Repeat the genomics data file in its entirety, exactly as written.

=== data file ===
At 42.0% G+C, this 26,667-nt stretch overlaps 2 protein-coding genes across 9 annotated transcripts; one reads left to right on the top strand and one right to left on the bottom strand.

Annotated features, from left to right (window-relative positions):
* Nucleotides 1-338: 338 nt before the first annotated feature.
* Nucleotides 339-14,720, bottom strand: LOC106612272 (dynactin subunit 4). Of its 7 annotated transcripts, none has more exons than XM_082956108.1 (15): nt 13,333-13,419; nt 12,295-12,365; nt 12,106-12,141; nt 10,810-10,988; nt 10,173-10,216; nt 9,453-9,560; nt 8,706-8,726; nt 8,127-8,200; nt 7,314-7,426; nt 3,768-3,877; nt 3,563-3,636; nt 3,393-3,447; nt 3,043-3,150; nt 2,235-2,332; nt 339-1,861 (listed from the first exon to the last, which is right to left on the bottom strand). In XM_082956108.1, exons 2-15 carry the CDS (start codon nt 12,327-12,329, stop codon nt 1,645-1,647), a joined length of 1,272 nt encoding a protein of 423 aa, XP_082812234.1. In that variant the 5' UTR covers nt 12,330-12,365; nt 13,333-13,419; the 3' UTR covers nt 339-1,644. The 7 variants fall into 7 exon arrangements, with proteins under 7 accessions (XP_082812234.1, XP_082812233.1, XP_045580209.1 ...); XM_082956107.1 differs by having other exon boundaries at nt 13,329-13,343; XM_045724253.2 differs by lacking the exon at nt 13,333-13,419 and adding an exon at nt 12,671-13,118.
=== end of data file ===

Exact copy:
At 42.0% G+C, this 26,667-nt stretch overlaps 2 protein-coding genes across 9 annotated transcripts; one reads left to right on the top strand and one right to left on the bottom strand.

Annotated features, from left to right (window-relative positions):
* Nucleotides 1-338: 338 nt before the first annotated feature.
* Nucleotides 339-14,720, bottom strand: LOC106612272 (dynactin subunit 4). Of its 7 annotated transcripts, none has more exons than XM_082956108.1 (15): nt 13,333-13,419; nt 12,295-12,365; nt 12,106-12,141; nt 10,810-10,988; nt 10,173-10,216; nt 9,453-9,560; nt 8,706-8,726; nt 8,127-8,200; nt 7,314-7,426; nt 3,768-3,877; nt 3,563-3,636; nt 3,393-3,447; nt 3,043-3,150; nt 2,235-2,332; nt 339-1,861 (listed from the first exon to the last, which is right to left on the bottom strand). In XM_082956108.1, exons 2-15 carry the CDS (start codon nt 12,327-12,329, stop codon nt 1,645-1,647), a joined length of 1,272 nt encoding a protein of 423 aa, XP_082812234.1. In that variant the 5' UTR covers nt 12,330-12,365; nt 13,333-13,419; the 3' UTR covers nt 339-1,644. The 7 variants fall into 7 exon arrangements, with proteins under 7 accessions (XP_082812234.1, XP_082812233.1, XP_045580209.1 ...); XM_082956107.1 differs by having other exon boundaries at nt 13,329-13,343; XM_045724253.2 differs by lacking the exon at nt 13,333-13,419 and adding an exon at nt 12,671-13,118.